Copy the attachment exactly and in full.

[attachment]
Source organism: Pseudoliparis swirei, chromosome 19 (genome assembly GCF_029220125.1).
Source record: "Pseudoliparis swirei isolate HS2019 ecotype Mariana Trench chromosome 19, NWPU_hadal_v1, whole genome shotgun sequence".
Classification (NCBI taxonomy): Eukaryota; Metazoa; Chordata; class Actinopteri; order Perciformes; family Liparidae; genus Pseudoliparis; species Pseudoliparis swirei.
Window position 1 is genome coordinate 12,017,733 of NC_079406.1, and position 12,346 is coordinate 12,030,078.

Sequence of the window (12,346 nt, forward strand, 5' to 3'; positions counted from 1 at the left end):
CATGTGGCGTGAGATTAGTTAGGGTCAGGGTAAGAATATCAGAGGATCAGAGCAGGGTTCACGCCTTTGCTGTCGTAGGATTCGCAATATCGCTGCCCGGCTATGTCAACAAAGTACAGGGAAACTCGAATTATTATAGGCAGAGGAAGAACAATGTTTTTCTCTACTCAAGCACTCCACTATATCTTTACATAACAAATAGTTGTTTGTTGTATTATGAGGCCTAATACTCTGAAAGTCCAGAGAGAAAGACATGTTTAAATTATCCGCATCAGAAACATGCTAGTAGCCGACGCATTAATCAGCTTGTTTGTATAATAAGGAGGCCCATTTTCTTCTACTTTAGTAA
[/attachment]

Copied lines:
Source organism: Pseudoliparis swirei, chromosome 19 (genome assembly GCF_029220125.1).
Source record: "Pseudoliparis swirei isolate HS2019 ecotype Mariana Trench chromosome 19, NWPU_hadal_v1, whole genome shotgun sequence".
Classification (NCBI taxonomy): Eukaryota; Metazoa; Chordata; class Actinopteri; order Perciformes; family Liparidae; genus Pseudoliparis; species Pseudoliparis swirei.
Window position 1 is genome coordinate 12,017,733 of NC_079406.1, and position 12,346 is coordinate 12,030,078.

Sequence of the window (12,346 nt, forward strand, 5' to 3'; positions counted from 1 at the left end):
CATGTGGCGTGAGATTAGTTAGGGTCAGGGTAAGAATATCAGAGGATCAGAGCAGGGTTCACGCCTTTGCTGTCGTAGGATTCGCAATATCGCTGCCCGGCTATGTCAACAAAGTACAGGGAAACTCGAATTATTATAGGCAGAGGAAGAACAATGTTTTTCTCTACTCAAGCACTCCACTATATCTTTACATAACAAATAGTTGTTTGTTGTATTATGAGGCCTAATACTCTGAAAGTCCAGAGAGAAAGACATGTTTAAATTATCCGCATCAGAAACATGCTAGTAGCCGACGCATTAATCAGCTTGTTTGTATAATAAGGAGGCCCATTTTCTTCTACTTTAGTAA